Not everyone can afford (or wants to pay) $300 or more to post a job on one of the premier job boards like LinkedIn, Monster, or CareerBuilder, and few recruiters (outside of agencies) have the time to proactively mine resume databases for talent. Given this, let’s look at some creative and unique ways to distribute your job postings to increase the flow of candidates into your applicant tracking system. (more…)
Building a house, a building, or a department all starts out with a plan. Many of us, however, don’t heed those textbook ideas of how we should start. Rather, we jump in and try to steer the ship while it is moving and frankly don’t know where it is going. As many have heard the adage, “If you don’t know where you are going, any road will get you there.”
A recruitment plan starts out with an agreed-upon strategic vision of what a corporate recruiting department is to accomplish. This must be a consensus of the immediate management chain as well as the people on the top floor. It has to start out with both a forecast of intended hires in a given time frame (a people budget) as well as an overall concept of operations … also known as just how are we going to accomplish our people budget and ultimately drive the operational budget which supports the execution of the concept of operations.
A “people budget” is just that: a budget. We all know that budgets are guidelines that become fluid depending on changes in the business. After all, all business is dynamic and things do change. Development of a “people budget” should be an ongoing activity of the recruitment department, perhaps polling divisions, departments, etc. to provide you with not only an anticipated number of potential new hires in the next three to six months but also a general breakdown of skill sets that you envision hiring.
Your departments will resist this exercise. (more…)
Hiring is slowing from last year, and the trend is predicted to continue at least through the rest of the first half of the year, says a new report from CareerBuilder.
The job board’s quarterly employment forecast says the U.S. should expect somewhat slower hiring through the end of June than it saw for the same period last year. That comes on the heels of a first quarter that was slightly better than what CareerBuilder’s survey foresaw three months ago, but which was still down from 2012. (more…)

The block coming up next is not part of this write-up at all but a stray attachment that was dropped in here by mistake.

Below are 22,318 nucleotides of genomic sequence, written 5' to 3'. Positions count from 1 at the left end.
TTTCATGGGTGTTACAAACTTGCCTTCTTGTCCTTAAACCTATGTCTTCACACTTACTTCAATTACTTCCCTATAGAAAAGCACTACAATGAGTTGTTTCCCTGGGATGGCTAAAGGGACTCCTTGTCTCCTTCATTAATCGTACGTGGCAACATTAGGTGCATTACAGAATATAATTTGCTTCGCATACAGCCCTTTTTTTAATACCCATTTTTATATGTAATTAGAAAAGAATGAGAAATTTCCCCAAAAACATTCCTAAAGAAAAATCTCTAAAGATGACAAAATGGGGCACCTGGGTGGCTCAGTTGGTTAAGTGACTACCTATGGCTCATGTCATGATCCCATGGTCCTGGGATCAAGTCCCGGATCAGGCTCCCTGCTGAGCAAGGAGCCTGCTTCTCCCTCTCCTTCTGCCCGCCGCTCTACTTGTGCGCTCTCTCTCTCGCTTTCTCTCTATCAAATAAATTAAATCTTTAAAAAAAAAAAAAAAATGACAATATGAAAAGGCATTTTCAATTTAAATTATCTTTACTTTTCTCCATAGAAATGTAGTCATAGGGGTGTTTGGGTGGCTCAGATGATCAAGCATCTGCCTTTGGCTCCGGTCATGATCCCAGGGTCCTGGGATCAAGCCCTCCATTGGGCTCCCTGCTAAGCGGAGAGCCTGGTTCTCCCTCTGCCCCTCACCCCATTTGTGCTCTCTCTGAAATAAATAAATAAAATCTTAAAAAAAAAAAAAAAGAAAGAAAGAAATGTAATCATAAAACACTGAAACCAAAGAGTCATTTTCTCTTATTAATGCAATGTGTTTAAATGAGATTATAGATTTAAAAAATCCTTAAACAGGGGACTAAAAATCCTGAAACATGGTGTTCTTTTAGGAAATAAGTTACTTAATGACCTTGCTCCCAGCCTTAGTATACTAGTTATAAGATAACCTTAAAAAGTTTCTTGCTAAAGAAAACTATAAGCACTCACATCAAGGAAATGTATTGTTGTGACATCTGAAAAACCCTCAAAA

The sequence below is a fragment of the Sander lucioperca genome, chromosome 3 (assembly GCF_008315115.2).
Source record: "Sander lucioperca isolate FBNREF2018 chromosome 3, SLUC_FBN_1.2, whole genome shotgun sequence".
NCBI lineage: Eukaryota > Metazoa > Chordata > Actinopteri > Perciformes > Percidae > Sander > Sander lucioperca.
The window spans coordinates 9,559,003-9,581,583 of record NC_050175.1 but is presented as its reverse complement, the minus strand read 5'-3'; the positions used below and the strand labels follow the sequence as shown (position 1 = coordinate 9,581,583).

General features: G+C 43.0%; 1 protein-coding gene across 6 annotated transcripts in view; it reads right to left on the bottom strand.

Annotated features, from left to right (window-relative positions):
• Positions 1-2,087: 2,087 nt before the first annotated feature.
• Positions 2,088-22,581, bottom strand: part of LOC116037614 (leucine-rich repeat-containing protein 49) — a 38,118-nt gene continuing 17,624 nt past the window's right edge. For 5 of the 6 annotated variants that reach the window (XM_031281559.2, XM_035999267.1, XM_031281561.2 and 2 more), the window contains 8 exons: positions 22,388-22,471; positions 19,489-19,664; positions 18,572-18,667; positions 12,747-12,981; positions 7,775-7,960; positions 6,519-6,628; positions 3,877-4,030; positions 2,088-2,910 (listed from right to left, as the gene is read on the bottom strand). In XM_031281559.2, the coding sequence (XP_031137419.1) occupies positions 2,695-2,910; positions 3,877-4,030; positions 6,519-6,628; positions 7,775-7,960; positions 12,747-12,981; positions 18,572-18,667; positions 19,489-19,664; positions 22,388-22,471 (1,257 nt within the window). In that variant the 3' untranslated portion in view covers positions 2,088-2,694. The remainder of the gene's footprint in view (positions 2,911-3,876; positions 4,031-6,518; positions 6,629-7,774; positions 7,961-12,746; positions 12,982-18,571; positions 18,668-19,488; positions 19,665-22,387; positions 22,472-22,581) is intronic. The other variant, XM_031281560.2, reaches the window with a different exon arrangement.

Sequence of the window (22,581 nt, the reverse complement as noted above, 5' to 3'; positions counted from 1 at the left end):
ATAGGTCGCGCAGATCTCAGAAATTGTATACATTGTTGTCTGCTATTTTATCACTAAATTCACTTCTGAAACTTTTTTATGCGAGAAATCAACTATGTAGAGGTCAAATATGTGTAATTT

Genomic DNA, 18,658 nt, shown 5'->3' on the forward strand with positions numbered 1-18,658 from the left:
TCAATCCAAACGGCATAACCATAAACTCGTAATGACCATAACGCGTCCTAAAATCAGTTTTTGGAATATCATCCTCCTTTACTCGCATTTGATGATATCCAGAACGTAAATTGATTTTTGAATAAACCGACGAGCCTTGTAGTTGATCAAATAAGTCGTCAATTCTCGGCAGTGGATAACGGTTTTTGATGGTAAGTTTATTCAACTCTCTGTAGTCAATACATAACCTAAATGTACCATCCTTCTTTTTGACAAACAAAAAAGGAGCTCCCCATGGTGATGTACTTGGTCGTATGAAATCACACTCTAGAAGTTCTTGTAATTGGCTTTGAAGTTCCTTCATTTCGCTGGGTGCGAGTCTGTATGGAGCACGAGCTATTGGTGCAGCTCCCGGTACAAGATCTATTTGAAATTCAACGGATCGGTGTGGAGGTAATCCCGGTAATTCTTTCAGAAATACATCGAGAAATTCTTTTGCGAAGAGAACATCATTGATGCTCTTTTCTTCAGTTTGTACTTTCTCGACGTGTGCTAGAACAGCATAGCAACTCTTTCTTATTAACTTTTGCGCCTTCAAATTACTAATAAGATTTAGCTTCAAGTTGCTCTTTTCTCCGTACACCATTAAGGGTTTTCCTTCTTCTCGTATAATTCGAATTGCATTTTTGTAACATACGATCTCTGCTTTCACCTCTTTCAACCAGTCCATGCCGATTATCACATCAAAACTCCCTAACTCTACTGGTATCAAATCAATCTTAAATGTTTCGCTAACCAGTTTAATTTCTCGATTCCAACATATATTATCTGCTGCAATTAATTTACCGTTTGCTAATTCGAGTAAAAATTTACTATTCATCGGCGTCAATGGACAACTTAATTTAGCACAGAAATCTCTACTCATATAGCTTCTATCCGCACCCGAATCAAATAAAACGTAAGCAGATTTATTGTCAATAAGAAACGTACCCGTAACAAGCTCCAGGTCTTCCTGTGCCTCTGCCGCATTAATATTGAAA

ADP says the U.S. economy added 158,000 private sector jobs in March, an estimate well below what economists were expecting, and a drop of almost 80,000 from the revised February number. It’s the smallest job growth reported by the HR services and payroll processing company since October.
Surveys of labor economists done before today’s report was released showed they were optimistic about March’s job growth. Bloomberg’s survey put the average prediction of 39 economists at 200,000. USA Today estimated 215,000.
However, no growth in construction jobs and a big slowdown in hiring since February in the trade, transportation, and utilities sectors kept job growth below the last few months, and just barely above the average of 152,000 for the last 12 months, as reported by ADP and its report partner, Moody’s Analytics. (more…)
Nowadays, just about everyone is plugged into Facebook, Twitter, and LinkedIn. These social channels have opened up a completely new way for recruiters and companies to find skilled candidates for job openings across a range of fields. Beyond those three leading platforms, recruiters have also seen an influx of new social recruiting tools, like Jobs2Web. These new developments provide substantial evidence that recruiters and organizations are searching for innovative ways to source candidates through new and existing social media networks.